The Knox County News (Knox City, Tex.), Vol. 6, No. 25, Ed. 1 Friday, July 22, 1910 Page: 3 of 8
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Remember if you have land to Sell, I am the
man you are looking* for. I am better prepar-
ed to handle your land than any one in the
county. If you want to buy, sell ore xchange,
call and see me.
W. M. Sandifer Land Co. Inc.
"Any book in particular, sir?" asked
the young woman In charge of Un-
hook counter of a large department
store. "This Is a great novel"—
"Not for me," said the old gentle-
man, who had been examining the
stock in trade with an air of consider-
able disapproval. "I'm looking for
something less ephemeral. Where do
you keep the classics, young woman-
Lamb's 'Tales,' for example?"
The young womau looked puzzled.
"Bacon?" said the old man. "CrabbeV
"I don't know about fox," said tin-
young woman, "but I guess what you
must be lookin' for is the provision de-
A Plank's Inside and Outside.
There is nn inside, also an outside, <<
every plank or board, the outside be
ing the side farthest removed from t h
"pith," or center, of the tree fron
which the plank was cut. The careji;
workman always bears this in mint
when fixing boards. He leaves the mn
side exposed to the air. If the insiil>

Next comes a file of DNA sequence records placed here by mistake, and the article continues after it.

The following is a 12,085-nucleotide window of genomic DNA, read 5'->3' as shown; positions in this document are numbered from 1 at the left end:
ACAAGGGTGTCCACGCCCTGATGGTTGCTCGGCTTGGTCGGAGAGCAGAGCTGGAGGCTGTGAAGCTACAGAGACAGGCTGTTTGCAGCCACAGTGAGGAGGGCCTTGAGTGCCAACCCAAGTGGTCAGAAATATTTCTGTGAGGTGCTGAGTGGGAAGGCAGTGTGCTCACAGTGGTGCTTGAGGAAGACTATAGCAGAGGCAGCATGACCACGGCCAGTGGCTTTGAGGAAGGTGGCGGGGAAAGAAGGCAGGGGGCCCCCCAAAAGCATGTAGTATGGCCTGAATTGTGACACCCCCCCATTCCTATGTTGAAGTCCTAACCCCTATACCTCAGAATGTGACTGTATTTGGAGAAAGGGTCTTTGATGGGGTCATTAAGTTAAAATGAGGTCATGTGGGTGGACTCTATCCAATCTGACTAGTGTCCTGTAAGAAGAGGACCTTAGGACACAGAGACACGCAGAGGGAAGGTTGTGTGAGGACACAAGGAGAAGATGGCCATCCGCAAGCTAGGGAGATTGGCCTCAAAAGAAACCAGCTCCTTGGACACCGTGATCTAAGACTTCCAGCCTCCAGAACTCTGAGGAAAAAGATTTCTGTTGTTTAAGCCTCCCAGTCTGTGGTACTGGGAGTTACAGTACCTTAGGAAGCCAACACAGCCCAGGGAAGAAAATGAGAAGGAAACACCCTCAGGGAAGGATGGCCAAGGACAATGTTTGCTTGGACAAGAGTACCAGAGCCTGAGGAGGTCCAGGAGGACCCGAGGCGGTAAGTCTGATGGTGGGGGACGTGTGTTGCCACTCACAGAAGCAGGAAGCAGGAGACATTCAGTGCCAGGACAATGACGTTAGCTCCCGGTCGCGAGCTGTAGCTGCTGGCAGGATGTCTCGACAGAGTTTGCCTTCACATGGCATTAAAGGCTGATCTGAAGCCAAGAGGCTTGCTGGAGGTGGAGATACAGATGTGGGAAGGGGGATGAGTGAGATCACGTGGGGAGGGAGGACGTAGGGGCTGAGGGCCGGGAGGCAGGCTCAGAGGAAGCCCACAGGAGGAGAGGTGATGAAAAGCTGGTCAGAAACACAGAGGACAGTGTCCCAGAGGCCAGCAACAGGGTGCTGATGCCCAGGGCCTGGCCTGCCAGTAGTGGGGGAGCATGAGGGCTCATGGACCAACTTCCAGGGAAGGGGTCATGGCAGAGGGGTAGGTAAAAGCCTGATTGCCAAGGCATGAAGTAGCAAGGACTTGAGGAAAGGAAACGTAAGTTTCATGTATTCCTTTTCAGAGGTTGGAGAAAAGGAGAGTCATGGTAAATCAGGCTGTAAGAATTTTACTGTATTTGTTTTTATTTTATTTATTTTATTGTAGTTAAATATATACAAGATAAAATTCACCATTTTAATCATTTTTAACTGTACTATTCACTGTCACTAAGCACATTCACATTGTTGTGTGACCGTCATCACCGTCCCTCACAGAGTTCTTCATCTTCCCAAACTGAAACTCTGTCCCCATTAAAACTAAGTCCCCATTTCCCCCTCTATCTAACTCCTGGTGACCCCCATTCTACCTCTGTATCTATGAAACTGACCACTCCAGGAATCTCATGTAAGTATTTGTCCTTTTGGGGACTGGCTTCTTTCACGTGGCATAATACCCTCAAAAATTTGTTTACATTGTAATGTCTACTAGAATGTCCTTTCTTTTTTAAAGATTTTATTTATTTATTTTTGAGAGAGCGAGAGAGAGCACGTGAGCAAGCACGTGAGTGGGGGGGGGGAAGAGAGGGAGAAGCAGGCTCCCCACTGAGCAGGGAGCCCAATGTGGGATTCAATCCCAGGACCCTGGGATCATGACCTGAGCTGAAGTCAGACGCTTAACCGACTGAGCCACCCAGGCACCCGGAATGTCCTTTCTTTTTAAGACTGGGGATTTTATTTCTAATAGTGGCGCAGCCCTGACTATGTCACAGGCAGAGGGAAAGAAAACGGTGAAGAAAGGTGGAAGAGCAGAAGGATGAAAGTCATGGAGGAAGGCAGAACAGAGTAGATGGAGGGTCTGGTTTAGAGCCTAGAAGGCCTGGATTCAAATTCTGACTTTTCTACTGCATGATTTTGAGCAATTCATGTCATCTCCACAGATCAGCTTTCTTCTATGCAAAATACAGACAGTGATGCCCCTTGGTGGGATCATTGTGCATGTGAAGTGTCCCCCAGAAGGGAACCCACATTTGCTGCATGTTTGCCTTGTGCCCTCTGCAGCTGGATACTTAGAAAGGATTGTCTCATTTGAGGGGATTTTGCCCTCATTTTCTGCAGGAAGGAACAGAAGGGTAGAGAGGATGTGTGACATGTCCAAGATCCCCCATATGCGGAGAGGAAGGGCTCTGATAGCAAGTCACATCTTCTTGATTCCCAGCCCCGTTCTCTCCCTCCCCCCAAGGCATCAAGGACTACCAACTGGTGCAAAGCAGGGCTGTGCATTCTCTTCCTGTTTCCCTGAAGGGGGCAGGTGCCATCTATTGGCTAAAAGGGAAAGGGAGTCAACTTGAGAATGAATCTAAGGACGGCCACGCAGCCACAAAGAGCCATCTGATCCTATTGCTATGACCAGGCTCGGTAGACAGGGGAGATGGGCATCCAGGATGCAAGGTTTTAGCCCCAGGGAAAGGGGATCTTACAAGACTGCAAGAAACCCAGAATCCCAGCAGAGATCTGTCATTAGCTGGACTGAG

Is exposed to the atmosphere the etu
lier layers will ultimately shell out ii
shreds and strips owing to the actioi
of the air destroying the timber's en
hesive properties. As a result the ove:
surface will be destroyed, a serious
defect in better class work.—Pearson's
"Black bread"—that is, rye bread—is
not a famine ration, says the London
Lancet, but just as good food as whin
bread ¡md the staple form of the stall
of life in several civilized countries
There is almost no difference chomi
cally between the two breads, altbouxl
the wheat contains slightly more gin
ten. Black bread "keeps fresh"—«h i
Is, moist—much longer than whin
bread. It has a slightly greater in i
tant effect upon the intestinal canal
which is also an advantage under or
dinary circumstances. The whole ry
bread is the preferable form.
v His Master Stroke.
"George Ferguson," said his. wife,
looking with crushing scorn at the
gaudy rug lie had bought at a speclai
sale: "I wonder if ever in your life
you knew a bargain when you saw it!"
The case was critical. Mr. Fergu-
son saw that something bold and d;y
cisive must be done, and hi* mind
"Why, yes, Laura," he said. "When
I wantod a wife i picked out the
nicest, sweetest little woman in the
Whole world, and I got the best bar
gain any man, ever got. There, there,